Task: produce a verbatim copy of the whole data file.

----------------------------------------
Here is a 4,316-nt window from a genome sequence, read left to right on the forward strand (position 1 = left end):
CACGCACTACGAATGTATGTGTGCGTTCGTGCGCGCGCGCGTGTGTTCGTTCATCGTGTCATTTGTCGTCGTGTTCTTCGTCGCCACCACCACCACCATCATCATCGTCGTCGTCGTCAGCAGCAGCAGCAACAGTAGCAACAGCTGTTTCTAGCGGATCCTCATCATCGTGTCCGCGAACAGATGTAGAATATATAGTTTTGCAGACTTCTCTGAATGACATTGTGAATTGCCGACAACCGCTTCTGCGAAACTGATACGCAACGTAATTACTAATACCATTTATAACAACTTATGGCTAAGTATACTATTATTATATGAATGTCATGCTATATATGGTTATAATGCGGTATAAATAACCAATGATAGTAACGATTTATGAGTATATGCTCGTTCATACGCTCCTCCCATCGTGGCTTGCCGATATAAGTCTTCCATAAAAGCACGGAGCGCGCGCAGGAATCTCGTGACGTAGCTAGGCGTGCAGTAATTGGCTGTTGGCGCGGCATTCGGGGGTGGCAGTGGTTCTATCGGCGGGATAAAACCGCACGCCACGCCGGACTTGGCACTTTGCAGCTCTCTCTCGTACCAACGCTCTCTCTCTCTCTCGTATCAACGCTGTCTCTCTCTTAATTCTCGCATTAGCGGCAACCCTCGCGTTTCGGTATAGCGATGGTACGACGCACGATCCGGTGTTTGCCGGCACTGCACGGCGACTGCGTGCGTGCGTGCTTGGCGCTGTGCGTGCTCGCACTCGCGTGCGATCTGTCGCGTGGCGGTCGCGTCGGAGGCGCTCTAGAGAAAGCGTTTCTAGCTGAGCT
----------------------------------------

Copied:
Here is a 4,316-nt window from a genome sequence, read left to right on the forward strand (position 1 = left end):
CACGCACTACGAATGTATGTGTGCGTTCGTGCGCGCGCGCGTGTGTTCGTTCATCGTGTCATTTGTCGTCGTGTTCTTCGTCGCCACCACCACCACCATCATCATCGTCGTCGTCGTCAGCAGCAGCAGCAACAGTAGCAACAGCTGTTTCTAGCGGATCCTCATCATCGTGTCCGCGAACAGATGTAGAATATATAGTTTTGCAGACTTCTCTGAATGACATTGTGAATTGCCGACAACCGCTTCTGCGAAACTGATACGCAACGTAATTACTAATACCATTTATAACAACTTATGGCTAAGTATACTATTATTATATGAATGTCATGCTATATATGGTTATAATGCGGTATAAATAACCAATGATAGTAACGATTTATGAGTATATGCTCGTTCATACGCTCCTCCCATCGTGGCTTGCCGATATAAGTCTTCCATAAAAGCACGGAGCGCGCGCAGGAATCTCGTGACGTAGCTAGGCGTGCAGTAATTGGCTGTTGGCGCGGCATTCGGGGGTGGCAGTGGTTCTATCGGCGGGATAAAACCGCACGCCACGCCGGACTTGGCACTTTGCAGCTCTCTCTCGTACCAACGCTCTCTCTCTCTCTCGTATCAACGCTGTCTCTCTCTTAATTCTCGCATTAGCGGCAACCCTCGCGTTTCGGTATAGCGATGGTACGACGCACGATCCGGTGTTTGCCGGCACTGCACGGCGACTGCGTGCGTGCGTGCTTGGCGCTGTGCGTGCTCGCACTCGCGTGCGATCTGTCGCGTGGCGGTCGCGTCGGAGGCGCTCTAGAGAAAGCGTTTCTAGCTGAGCT